The Post's Feb. 21 editorial defending the 10 percent withholding tax on interest and dividend income asks: "What's so wrong with asking people to pay their taxes?" The answer, of course, is nothing at all. As a matter of fact, the Treasury Department reports that 89 percent of the American people already do.
And that, in a nutshell, is the problem with withholding. Instead of going after the small percentage of Americans who actually fail to pay their taxes on interest and dividends, the IRS wants to penalize law-abiding savers across the country by requiring that 10 percent of all interest and dividend income be withheld. The Treasury Department estimates a fiscal year 1984 revenue gain of $5 billion from withholding. Of that, $3 billion comes from increased compliance--people paying taxes they should have been paying all along.
The Post correctly points out that "Banks already send quarterly information forms to the IRS on all dividends and interest." Why doesn't the government use the information it already has to crack down on tax evaders? A recent IRS study shows that an improved information reporting system could increase taxpayer compliance to 97 percent. The compliance reforms passed in last summer's tax bill, together with a requirement that the IRS cross check 1099 forms with every tax return, would go a long way toward solving any compliance problem that now exists.
If withholding goes into effect, the set- up costs to financial institutions could be as high as $3 billion. Shouldn't we at least attempt to improve compliance with the information we already have before imposing withholding on the nearly 90 percent of American taxpayers who have honestly paid their taxes all along?
The Post is mistaken, as well, when it states that, "the new law will put no burden on any honest taxpayer . . . people who are elderly or have modest incomes are exempt." Yet, what happens to the person who just retired or lost his job? Won't money be withheld from his savings despite the fact that he has little or no money coming in, because the tax is based on last year's income?
What about the senior citizens who miss filing for an exemption because they didn't know they had to file or were physically unable to do so? Won't they have to wait a year and go through the hassle of filing an income tax return to get their money back? A large percentage of all interest- and dividend-earning accounts belong to the elderly, and many rely on this income to make it from day to day--to pay for food, heat, medical care, shelter.
Being exempt from withholding doesn't mean you're exempt from the hassles it will cause. It's up to the individual to get hold of the exemption certificates and file them for each source of dividend or interest income he has. And every time he buys a piece of stock, opens a new savings account or puts his money in a money market fund, a new form will be required.
Congress, sensitive to the problems withholding would cause for small savers, tried to exempt all accounts earning $150 a year or less. Yet the exemption is optional--it's up to the banks whether to withhold on small accounts or not.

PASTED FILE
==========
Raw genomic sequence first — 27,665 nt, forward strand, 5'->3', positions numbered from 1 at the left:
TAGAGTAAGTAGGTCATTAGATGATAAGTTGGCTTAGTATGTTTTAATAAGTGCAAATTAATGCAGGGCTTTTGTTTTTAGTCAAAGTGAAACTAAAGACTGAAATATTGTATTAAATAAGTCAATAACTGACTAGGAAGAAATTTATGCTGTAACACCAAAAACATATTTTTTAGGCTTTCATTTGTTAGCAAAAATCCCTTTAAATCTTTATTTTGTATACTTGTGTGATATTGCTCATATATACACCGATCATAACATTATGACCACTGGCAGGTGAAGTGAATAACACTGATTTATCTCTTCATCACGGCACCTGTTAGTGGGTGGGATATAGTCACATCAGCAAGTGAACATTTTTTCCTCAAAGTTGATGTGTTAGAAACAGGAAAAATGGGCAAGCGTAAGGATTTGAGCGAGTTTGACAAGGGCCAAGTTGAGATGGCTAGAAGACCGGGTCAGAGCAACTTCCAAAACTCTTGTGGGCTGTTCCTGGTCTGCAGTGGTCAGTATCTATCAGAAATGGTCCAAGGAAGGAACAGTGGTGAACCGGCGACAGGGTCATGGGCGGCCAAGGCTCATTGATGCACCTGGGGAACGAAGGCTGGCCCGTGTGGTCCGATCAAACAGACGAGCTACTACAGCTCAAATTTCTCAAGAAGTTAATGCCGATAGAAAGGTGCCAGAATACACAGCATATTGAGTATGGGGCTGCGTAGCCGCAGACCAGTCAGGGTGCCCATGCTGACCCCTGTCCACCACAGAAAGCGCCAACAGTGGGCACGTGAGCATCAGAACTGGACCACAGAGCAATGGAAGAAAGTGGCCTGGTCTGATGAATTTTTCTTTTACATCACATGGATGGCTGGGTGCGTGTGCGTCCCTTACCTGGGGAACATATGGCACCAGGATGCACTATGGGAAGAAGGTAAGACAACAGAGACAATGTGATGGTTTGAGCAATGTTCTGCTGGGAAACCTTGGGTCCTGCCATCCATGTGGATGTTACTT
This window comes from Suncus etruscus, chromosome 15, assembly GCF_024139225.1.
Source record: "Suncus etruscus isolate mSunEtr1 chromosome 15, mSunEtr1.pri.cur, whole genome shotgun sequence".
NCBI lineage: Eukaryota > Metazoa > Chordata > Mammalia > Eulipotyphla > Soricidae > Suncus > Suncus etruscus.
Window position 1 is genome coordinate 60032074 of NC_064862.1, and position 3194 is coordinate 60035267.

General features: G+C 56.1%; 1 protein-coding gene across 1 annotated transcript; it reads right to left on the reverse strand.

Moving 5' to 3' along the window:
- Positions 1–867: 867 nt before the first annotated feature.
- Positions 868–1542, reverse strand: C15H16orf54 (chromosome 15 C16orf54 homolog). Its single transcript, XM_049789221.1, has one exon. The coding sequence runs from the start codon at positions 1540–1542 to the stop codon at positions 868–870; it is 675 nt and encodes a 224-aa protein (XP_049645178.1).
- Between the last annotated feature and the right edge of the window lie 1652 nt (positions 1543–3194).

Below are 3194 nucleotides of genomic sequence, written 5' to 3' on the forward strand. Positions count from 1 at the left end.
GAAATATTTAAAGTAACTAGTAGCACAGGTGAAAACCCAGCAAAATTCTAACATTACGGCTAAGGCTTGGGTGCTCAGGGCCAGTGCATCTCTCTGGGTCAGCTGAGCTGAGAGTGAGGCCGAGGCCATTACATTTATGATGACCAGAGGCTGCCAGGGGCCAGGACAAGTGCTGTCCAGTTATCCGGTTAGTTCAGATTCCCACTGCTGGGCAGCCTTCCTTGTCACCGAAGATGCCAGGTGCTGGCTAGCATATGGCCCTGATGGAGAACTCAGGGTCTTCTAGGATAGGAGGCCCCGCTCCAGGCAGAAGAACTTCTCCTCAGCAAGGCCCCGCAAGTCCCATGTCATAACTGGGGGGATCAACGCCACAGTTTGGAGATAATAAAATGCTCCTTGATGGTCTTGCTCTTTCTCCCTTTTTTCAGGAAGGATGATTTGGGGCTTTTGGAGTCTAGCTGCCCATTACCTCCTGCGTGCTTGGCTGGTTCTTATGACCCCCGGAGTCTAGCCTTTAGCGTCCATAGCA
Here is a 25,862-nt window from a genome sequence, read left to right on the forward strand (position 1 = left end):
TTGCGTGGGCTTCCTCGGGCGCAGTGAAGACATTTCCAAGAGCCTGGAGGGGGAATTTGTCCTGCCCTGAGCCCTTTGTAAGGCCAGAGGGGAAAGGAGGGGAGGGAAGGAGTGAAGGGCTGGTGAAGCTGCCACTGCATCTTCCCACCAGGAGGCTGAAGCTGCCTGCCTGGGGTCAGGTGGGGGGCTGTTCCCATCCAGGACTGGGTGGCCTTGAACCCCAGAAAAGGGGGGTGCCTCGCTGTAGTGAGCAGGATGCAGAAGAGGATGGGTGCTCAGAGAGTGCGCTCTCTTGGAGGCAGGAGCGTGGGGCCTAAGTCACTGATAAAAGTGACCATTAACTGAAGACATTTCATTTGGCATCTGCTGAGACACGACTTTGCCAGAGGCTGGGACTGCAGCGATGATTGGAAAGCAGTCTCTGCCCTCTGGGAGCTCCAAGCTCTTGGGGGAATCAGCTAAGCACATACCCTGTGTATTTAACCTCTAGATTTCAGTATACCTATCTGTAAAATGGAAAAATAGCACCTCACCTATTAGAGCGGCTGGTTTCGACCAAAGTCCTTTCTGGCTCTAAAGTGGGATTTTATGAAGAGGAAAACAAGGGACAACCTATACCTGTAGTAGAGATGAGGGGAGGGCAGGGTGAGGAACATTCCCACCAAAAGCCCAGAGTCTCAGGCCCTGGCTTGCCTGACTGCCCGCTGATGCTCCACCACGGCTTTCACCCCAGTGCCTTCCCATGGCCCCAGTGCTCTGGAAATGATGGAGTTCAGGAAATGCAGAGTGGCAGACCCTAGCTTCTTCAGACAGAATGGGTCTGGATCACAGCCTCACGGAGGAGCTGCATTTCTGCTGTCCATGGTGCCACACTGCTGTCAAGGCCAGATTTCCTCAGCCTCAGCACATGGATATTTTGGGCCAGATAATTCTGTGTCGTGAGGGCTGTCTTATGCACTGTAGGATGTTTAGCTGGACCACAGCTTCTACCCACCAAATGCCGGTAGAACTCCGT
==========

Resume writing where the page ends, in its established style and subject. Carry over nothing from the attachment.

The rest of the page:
For example, a credit union could decide to review all its accounts at the end of the first quarter, see which ones earned more than $37.50 in interest income, and withhold on only those accounts. If so, the credit union would be forced to make a judgment call--and what if it is wrong? If it withholds on an account, and a large enough withdrawal is made in the second quarter to make that account exempt, it would be guilty of overwithholding. If it decides not to withhold, and an account that should have been withheld on is closed out, the bank itself is liable. Many banks will decide to avoid these pitfalls by forgoing the option and withholding on all accounts, large or small.
The same problem exists for regular savings accounts, interest-bearing checking accounts, new bank money market accounts, and Super-NOW checking accounts. On March 2, the Treasury Department announced that financial institutions will have the option of waiting until the end of the year to withhold on all such accounts. Yet, what if those accounts are closed out before the end of the year? The banks will still be liable for any money that should have been withheld. How many banks will take that chance and wait?
There are many serious problems with the new withholding law, and these problems are inherent--no amount of revised regulations will adequately address them.
Withholding has become an issue of the people, and the pressure for repeal will grow even stronger when savers and investors start to see 10 percent of their interest and dividend income withheld from their accounts and sent off to Uncle Sam. The campaign to repeal withholding will not stop if the law goes into effect in July. In fact, the opposition should be strongest one year from today, as taxpayers across the country file their tax returns, figure out where their money went and try to get it back.
The American people deserve a vote in Congress on withholding now, before the headaches of withholding really begin.